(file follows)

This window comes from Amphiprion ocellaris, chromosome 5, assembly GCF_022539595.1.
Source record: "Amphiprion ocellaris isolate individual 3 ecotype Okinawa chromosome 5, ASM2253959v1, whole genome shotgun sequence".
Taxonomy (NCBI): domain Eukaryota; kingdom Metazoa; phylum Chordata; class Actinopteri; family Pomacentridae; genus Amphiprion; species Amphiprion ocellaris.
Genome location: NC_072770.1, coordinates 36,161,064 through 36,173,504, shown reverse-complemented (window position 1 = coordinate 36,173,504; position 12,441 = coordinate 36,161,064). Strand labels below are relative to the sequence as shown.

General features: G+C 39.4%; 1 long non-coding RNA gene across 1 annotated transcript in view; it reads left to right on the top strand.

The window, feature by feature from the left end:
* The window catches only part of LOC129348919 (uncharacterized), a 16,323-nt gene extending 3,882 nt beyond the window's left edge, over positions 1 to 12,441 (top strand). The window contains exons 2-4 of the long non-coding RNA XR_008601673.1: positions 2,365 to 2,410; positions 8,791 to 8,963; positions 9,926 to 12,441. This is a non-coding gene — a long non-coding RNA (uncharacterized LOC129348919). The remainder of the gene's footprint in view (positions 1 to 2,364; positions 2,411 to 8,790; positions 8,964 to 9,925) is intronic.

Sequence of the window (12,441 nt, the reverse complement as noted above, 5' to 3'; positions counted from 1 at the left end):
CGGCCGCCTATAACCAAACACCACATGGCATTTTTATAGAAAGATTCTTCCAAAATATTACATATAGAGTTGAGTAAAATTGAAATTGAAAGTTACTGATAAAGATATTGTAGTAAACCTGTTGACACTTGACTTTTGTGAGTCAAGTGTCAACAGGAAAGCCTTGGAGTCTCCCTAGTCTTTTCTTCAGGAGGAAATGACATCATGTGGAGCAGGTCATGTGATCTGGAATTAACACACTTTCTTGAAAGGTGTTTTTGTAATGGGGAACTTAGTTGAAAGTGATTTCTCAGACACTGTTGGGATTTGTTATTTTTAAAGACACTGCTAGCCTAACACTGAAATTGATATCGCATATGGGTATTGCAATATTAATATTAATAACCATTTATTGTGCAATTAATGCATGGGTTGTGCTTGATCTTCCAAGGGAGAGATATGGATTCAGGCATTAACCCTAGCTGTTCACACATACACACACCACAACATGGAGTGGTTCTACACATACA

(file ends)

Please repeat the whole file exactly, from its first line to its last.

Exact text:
This window comes from Amphiprion ocellaris, chromosome 5, assembly GCF_022539595.1.
Source record: "Amphiprion ocellaris isolate individual 3 ecotype Okinawa chromosome 5, ASM2253959v1, whole genome shotgun sequence".
Taxonomy (NCBI): domain Eukaryota; kingdom Metazoa; phylum Chordata; class Actinopteri; family Pomacentridae; genus Amphiprion; species Amphiprion ocellaris.
Genome location: NC_072770.1, coordinates 36,161,064 through 36,173,504, shown reverse-complemented (window position 1 = coordinate 36,173,504; position 12,441 = coordinate 36,161,064). Strand labels below are relative to the sequence as shown.

General features: G+C 39.4%; 1 long non-coding RNA gene across 1 annotated transcript in view; it reads left to right on the top strand.

The window, feature by feature from the left end:
* The window catches only part of LOC129348919 (uncharacterized), a 16,323-nt gene extending 3,882 nt beyond the window's left edge, over positions 1 to 12,441 (top strand). The window contains exons 2-4 of the long non-coding RNA XR_008601673.1: positions 2,365 to 2,410; positions 8,791 to 8,963; positions 9,926 to 12,441. This is a non-coding gene — a long non-coding RNA (uncharacterized LOC129348919). The remainder of the gene's footprint in view (positions 1 to 2,364; positions 2,411 to 8,790; positions 8,964 to 9,925) is intronic.

Sequence of the window (12,441 nt, the reverse complement as noted above, 5' to 3'; positions counted from 1 at the left end):
CGGCCGCCTATAACCAAACACCACATGGCATTTTTATAGAAAGATTCTTCCAAAATATTACATATAGAGTTGAGTAAAATTGAAATTGAAAGTTACTGATAAAGATATTGTAGTAAACCTGTTGACACTTGACTTTTGTGAGTCAAGTGTCAACAGGAAAGCCTTGGAGTCTCCCTAGTCTTTTCTTCAGGAGGAAATGACATCATGTGGAGCAGGTCATGTGATCTGGAATTAACACACTTTCTTGAAAGGTGTTTTTGTAATGGGGAACTTAGTTGAAAGTGATTTCTCAGACACTGTTGGGATTTGTTATTTTTAAAGACACTGCTAGCCTAACACTGAAATTGATATCGCATATGGGTATTGCAATATTAATATTAATAACCATTTATTGTGCAATTAATGCATGGGTTGTGCTTGATCTTCCAAGGGAGAGATATGGATTCAGGCATTAACCCTAGCTGTTCACACATACACACACCACAACATGGAGTGGTTCTACACATACA